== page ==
I would watch it with hopes that is well written with cultural ideas woven amongst its classical tapestry.

10. Any questions you want to ask me?

Do you have any pointers on how to secure life as a full-time writer and novelist?

[Russell – as I’m not at this point a full-time writer or novelist; in fact more of a full-time student these days, I may not be the absolute best person to ask this one! That said, I’ve seen enough of it to know one or two things. The main one in this case is there’s a difference between full time and what I’m doing that everything else you’re doing is depending on it, income, timetable etc. but the fundamental matter of that is that you need the output to get the input. So you have to be actually writing very often. Sounds obvious, but at that level it’s like an exercise regime, that you have to keep up at least a basic level of fitness to be able to do it. It isn’t how much you’re doing; it’s that you’re frequent, and that makes the rest easier for you.

I’ve another completely converse point there, in that given you’re centring your occupation around that, you’ve got to be prepared to do other things which *aren’t* writing in order to get yourself where you’ll want to be. Some of these are fun. Some will not be. But just be ready for that aspect too.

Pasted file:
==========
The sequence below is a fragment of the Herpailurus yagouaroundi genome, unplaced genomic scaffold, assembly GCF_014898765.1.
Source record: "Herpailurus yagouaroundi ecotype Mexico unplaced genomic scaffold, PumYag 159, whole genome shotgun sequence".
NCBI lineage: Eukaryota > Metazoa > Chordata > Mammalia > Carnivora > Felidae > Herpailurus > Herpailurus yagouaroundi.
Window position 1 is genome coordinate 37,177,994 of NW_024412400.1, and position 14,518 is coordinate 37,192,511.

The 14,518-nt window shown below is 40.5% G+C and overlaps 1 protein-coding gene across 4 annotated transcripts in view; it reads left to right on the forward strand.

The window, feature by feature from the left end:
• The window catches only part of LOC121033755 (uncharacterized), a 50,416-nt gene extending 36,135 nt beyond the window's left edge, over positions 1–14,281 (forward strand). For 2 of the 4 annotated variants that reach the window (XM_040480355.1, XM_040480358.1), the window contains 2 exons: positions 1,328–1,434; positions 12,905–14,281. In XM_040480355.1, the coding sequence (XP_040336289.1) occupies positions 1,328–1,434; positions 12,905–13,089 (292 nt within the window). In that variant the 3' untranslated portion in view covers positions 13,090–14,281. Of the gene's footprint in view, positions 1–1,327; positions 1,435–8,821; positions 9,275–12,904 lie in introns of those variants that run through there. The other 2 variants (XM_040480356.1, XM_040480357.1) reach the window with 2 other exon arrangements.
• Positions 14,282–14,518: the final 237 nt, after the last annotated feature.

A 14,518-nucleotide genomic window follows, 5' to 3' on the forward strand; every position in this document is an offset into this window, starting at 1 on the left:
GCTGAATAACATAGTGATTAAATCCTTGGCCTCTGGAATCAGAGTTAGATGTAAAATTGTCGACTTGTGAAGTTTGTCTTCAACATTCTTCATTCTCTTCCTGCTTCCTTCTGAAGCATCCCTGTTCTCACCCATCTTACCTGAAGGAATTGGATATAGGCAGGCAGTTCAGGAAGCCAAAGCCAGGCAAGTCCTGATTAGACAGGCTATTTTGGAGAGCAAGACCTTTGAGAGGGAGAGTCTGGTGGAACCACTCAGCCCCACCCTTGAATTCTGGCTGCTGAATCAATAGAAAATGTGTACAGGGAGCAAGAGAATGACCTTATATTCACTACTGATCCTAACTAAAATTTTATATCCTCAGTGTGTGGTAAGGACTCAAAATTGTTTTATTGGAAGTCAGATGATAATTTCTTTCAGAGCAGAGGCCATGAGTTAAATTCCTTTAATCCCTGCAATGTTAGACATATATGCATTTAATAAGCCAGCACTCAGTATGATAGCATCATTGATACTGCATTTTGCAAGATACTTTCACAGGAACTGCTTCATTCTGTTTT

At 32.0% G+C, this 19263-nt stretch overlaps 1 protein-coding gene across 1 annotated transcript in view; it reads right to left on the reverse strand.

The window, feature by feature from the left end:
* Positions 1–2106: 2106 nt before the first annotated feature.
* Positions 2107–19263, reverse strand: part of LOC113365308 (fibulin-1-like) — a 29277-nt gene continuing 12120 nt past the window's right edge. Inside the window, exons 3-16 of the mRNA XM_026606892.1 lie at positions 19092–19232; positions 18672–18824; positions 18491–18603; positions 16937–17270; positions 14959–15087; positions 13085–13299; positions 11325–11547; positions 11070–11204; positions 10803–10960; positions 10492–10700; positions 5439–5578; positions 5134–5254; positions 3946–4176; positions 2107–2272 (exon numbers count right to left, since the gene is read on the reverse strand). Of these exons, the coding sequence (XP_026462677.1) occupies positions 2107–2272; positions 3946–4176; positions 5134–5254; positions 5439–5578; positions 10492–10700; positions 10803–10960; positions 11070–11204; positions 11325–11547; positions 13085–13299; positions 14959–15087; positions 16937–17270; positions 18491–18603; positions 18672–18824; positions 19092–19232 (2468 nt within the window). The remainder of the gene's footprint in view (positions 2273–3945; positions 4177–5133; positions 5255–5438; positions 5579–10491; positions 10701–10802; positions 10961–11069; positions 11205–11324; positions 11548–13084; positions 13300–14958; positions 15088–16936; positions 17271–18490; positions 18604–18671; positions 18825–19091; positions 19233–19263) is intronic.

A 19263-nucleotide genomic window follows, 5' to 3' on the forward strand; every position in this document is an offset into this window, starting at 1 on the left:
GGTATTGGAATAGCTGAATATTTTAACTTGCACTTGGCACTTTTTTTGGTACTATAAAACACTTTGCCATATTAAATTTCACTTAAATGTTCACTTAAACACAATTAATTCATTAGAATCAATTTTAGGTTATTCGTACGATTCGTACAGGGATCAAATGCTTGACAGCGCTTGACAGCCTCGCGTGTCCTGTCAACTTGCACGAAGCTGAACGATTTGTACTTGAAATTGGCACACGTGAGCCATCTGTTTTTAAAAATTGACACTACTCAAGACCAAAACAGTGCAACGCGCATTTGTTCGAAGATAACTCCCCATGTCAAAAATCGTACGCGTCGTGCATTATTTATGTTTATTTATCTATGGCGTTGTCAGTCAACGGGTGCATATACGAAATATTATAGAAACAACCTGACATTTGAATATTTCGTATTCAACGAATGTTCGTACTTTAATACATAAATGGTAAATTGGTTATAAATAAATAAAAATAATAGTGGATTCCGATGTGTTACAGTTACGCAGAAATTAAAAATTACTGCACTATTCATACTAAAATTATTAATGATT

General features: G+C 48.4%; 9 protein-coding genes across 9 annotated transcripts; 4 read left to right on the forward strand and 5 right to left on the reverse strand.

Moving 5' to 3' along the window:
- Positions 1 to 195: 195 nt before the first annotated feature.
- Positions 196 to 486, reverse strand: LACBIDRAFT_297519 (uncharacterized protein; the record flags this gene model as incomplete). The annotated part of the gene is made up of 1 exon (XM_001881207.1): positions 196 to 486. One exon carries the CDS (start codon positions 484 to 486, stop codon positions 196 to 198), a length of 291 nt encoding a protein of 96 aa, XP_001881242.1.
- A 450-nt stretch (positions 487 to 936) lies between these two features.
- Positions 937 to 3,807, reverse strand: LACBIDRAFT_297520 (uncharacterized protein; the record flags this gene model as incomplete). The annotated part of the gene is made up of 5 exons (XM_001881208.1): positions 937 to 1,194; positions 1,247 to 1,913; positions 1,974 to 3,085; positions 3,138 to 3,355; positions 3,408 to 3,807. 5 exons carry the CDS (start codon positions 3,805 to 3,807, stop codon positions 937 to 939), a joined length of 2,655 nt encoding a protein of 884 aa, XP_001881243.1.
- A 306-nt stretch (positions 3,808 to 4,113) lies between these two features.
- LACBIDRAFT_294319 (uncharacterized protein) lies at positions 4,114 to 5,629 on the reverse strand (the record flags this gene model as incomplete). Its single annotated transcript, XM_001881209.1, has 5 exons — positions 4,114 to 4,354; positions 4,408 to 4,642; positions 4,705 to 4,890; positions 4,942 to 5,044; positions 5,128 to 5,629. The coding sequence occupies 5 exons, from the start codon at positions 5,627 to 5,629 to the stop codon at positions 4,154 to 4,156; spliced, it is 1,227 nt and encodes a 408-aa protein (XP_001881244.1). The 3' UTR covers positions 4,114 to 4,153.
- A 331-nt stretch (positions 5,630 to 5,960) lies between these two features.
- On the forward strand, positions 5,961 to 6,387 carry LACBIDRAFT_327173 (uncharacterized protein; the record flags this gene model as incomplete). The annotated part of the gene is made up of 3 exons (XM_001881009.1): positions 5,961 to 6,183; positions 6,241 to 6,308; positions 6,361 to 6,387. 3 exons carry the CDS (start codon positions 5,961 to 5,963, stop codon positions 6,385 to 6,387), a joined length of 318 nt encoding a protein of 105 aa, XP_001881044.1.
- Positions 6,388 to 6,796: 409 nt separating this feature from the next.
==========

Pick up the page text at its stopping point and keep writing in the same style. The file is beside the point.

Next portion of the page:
Are you ready for an excerpt from Gavin’s story, Train, Pain & Naturals? Of course you are.

Gavin Matthew is a writer known for his unique characters and lively dialogue. His projects are rich with culture and tend to have feature strong images of women. He is a screenwriter and a novelist, having a deep love both the creative mediums. With his belief that writing can be another form of freed fighting, he seeks to inspire any and everybody who reads his work. Gavin Matthew is the writer of the short story Train, Pain, & Naturals which is one many tales found in MVmedia’s Spyfunk! Anthology.

Spyfunk! Author Interview subject:

Joe Hilliard.

Known Aliases:

El Originario Extraño del Kalypso Kid

  1. Where did you get the idea for your story and your character?